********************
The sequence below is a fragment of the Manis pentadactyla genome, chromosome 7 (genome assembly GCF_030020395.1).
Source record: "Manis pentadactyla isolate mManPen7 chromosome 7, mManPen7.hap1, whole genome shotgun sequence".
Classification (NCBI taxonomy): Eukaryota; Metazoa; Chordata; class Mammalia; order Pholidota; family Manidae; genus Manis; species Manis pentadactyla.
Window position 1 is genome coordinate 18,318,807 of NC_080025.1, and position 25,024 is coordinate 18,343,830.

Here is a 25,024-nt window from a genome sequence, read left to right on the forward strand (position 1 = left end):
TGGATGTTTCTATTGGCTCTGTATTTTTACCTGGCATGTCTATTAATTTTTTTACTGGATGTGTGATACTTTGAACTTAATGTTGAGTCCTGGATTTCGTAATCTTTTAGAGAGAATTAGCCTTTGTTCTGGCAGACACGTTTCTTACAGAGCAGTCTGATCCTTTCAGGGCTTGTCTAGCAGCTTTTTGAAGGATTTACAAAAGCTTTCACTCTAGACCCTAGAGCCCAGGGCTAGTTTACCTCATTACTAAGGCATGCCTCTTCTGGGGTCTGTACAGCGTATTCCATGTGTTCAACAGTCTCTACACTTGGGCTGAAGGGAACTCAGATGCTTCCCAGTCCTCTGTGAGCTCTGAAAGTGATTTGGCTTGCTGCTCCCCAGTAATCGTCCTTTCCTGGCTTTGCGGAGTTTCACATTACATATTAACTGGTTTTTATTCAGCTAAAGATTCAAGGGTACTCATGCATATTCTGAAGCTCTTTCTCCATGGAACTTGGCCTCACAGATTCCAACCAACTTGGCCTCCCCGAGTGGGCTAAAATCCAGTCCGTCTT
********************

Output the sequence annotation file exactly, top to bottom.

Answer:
The sequence below is a fragment of the Manis pentadactyla genome, chromosome 7 (genome assembly GCF_030020395.1).
Source record: "Manis pentadactyla isolate mManPen7 chromosome 7, mManPen7.hap1, whole genome shotgun sequence".
Classification (NCBI taxonomy): Eukaryota; Metazoa; Chordata; class Mammalia; order Pholidota; family Manidae; genus Manis; species Manis pentadactyla.
Window position 1 is genome coordinate 18,318,807 of NC_080025.1, and position 25,024 is coordinate 18,343,830.

Here is a 25,024-nt window from a genome sequence, read left to right on the forward strand (position 1 = left end):
TGGATGTTTCTATTGGCTCTGTATTTTTACCTGGCATGTCTATTAATTTTTTTACTGGATGTGTGATACTTTGAACTTAATGTTGAGTCCTGGATTTCGTAATCTTTTAGAGAGAATTAGCCTTTGTTCTGGCAGACACGTTTCTTACAGAGCAGTCTGATCCTTTCAGGGCTTGTCTAGCAGCTTTTTGAAGGATTTACAAAAGCTTTCACTCTAGACCCTAGAGCCCAGGGCTAGTTTACCTCATTACTAAGGCATGCCTCTTCTGGGGTCTGTACAGCGTATTCCATGTGTTCAACAGTCTCTACACTTGGGCTGAAGGGAACTCAGATGCTTCCCAGTCCTCTGTGAGCTCTGAAAGTGATTTGGCTTGCTGCTCCCCAGTAATCGTCCTTTCCTGGCTTTGCGGAGTTTCACATTACATATTAACTGGTTTTTATTCAGCTAAAGATTCAAGGGTACTCATGCATATTCTGAAGCTCTTTCTCCATGGAACTTGGCCTCACAGATTCCAACCAACTTGGCCTCCCCGAGTGGGCTAAAATCCAGTCCGTCTT